Calvinists hear Arminian friends ask this question all the time. It’s usually intended as a rhetorical question. In other words, it’s really a statement: If you believe that your unbelieving friend is dead in sin until God unilaterally regenerates him or her, and that God has unconditionally chosen whom he will save, then what’s the point? Que sera, sera: Whatever will be, will be.
Of course, this is a terrific objection to hyper-Calvinism, but misses its Reformed target. Our confessions teach that God works through means. Though the Father has chosen unconditionally some from our condemned race for everlasting life in his Son, the elect were not redeemed until he sent his Son “in the fullness of time,” and they are not justified until the Spirit gives them faith in Christ through the gospel. To invoke Paul’s argument (on the heels of teaching unconditional election), “How then will they call on him in whom they have not believed? And how are they to believe in him of whom they have never heard? And how are they to hear without someone preaching? And how are they to preach unless they are sent?…So faith comes from hearing, and hearing through the word of Christ” (Rom 10:14-15, 17).
For years now, I’ve reversed this rhetorical question, asking, Why would anyone pray for the conversion of their loved one if God were not sovereign in dispensing his grace? Arminians shouldn’t pray for God to save their loved ones, because God could reply, “Look, I’ve done my part; now the ball is in your court.” Yet, I note, Arminians are typically no less zealous in praying for the salvation of the lost than Calvinists. We’re at one on our knees.
Not so quickly, says Roger Olson, a distinguished Baptist professor and author of Arminian Theology. By now, readers of this blog may know that my friend Roger and I have been engaged in conversations about these things. He wrote, Against Calvinism, and I wrote For Calvinism, and we have taken up these issues in person as part of our White Horse Inn “Conversations” series. We’re both trying to understand each other’s views charitably, if nevertheless critically. In that spirit, the following…
In a recent post, Roger stirred up a hornet’s nest by suggesting that “Arminians should not pray to God to save their friends and loved ones.” It may be that one is using “save” differently. However, “Normal language interpretation would seem to me to indicate that asking God to save someone, without any qualifications, is tantamount (whatever is intended) to asking God to do the impossible (from an Arminian perspective).”
He adds, “So, if a person asks me about such praying I will lead off the discussion with ‘What do you intend for God to do?’ If the person says ‘I am asking God to intervene in their life to force them to repent and believe’ I will say ‘That’s not possible’ and explain why.”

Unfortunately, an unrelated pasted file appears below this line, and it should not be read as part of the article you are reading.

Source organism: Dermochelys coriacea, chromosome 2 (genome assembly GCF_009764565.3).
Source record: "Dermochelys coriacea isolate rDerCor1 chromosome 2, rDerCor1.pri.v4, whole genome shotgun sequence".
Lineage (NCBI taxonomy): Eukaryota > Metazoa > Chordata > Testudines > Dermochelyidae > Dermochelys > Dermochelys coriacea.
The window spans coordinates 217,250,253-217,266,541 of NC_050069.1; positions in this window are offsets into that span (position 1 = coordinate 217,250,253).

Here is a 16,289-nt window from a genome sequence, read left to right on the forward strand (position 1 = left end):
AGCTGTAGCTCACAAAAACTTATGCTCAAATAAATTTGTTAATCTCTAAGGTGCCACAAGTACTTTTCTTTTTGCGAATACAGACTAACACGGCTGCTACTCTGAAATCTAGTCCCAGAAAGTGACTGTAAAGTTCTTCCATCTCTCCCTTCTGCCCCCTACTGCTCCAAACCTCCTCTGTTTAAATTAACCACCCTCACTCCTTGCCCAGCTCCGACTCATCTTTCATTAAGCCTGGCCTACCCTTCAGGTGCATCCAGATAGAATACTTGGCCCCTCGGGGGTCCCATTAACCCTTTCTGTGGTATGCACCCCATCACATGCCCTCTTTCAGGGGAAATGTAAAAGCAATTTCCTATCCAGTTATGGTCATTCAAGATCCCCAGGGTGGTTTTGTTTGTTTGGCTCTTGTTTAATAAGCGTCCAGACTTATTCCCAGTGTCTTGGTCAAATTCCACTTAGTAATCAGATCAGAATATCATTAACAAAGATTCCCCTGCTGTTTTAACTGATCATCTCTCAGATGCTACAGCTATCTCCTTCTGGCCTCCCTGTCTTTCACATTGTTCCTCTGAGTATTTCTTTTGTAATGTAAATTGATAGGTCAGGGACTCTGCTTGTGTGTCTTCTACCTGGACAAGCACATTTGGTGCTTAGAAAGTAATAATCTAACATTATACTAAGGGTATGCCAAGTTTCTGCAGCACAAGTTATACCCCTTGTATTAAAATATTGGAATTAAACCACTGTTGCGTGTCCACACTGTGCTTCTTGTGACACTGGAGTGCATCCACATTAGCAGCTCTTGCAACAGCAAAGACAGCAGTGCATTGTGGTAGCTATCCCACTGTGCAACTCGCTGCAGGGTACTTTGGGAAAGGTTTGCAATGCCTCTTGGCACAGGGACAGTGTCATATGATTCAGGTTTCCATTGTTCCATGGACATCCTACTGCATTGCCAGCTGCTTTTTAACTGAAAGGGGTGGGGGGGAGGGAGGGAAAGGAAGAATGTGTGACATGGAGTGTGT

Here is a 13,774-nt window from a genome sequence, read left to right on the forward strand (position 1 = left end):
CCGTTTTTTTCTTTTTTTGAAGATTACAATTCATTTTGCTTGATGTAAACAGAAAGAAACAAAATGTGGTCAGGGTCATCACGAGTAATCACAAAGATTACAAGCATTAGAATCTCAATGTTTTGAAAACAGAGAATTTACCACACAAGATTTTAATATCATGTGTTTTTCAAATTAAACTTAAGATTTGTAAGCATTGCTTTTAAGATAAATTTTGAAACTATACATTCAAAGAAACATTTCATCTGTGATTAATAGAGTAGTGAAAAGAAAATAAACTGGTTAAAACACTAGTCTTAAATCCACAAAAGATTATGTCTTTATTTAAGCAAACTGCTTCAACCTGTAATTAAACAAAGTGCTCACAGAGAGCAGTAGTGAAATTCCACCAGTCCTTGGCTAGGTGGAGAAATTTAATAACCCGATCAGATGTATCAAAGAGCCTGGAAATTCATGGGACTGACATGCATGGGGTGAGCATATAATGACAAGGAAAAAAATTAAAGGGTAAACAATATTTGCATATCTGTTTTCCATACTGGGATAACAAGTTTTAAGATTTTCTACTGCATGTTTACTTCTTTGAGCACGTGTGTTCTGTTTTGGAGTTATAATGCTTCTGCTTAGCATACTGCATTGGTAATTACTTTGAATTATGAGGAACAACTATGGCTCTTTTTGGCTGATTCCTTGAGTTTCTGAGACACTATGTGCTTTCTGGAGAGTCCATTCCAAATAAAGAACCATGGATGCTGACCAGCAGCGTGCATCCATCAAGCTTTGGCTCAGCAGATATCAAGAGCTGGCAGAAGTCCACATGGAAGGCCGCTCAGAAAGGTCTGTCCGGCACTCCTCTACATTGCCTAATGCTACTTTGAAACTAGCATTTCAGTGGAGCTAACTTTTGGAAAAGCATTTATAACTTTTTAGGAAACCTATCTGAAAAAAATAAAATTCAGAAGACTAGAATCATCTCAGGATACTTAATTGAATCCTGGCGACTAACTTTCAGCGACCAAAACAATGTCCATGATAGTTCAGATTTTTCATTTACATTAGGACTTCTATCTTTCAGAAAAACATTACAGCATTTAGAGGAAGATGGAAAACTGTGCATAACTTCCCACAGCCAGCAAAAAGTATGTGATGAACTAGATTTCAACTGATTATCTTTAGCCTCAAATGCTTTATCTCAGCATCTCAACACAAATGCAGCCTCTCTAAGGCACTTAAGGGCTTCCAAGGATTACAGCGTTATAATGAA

(Now, Roger, I do have to quibble here: Who on earth, including the staunchest Calvinist, is going to mean by that, “I am asking God…to force them to repent and believe”? Again, you have to look at our confessions for our views on the subject and they all unanimously teach that in effectually calling us the Spirit does not coerce or force our will, but frees it from its bondage to sin and death. Faith is entirely the gift of God and entirely the free response of a human being who has been made alive by the Spirit through the gospel.)
Roger’s point is that an Arminian who prays this kind of prayer is acting like a Calvinist, but in fact asking God to “force them to repent and believe” is not a Calvinist way of praying.
Having said that, I do think that Roger has consistency on his side when it comes to his own position. “‘Lord, save my friend’ (without qualification) normally reflects monergism, not synergism.” (Since Paul said that “my heart’s prayer to God for [fellow Jews] is that they may be saved” [Rom 10:1], I’m delighted now to find that this is yet another proof-text for monergism!)
Professor Olson is not being picky, going around telling fellow Arminians not to pray for folks; he just wants their prayer to be consistent with their theology. He explains, “If I hear my pastor or Sunday School teacher or a student pray something like ‘God, please save so-and-so’ I will probably go to that person and inquire what they meant and suggest changing the words in the future to match the intended meaning. Why? Because public prayers also teach. People hearing a pastor or Sunday School teacher or student pray such a prayer will probably get the wrong idea (unless the prayer was intended monergistically).”
I’m glad that most Arminians are not consistent on this point. Since God does use means (including our prayers) to accomplish his purposes, it is a good thing indeed that Christians of any stripe are asking God to bring their loved ones—and ours—to saving faith in Christ, just as God used the prayers of all sorts of people in our case. And it’s a good thing that God can in fact answer that prayer, isn’t it?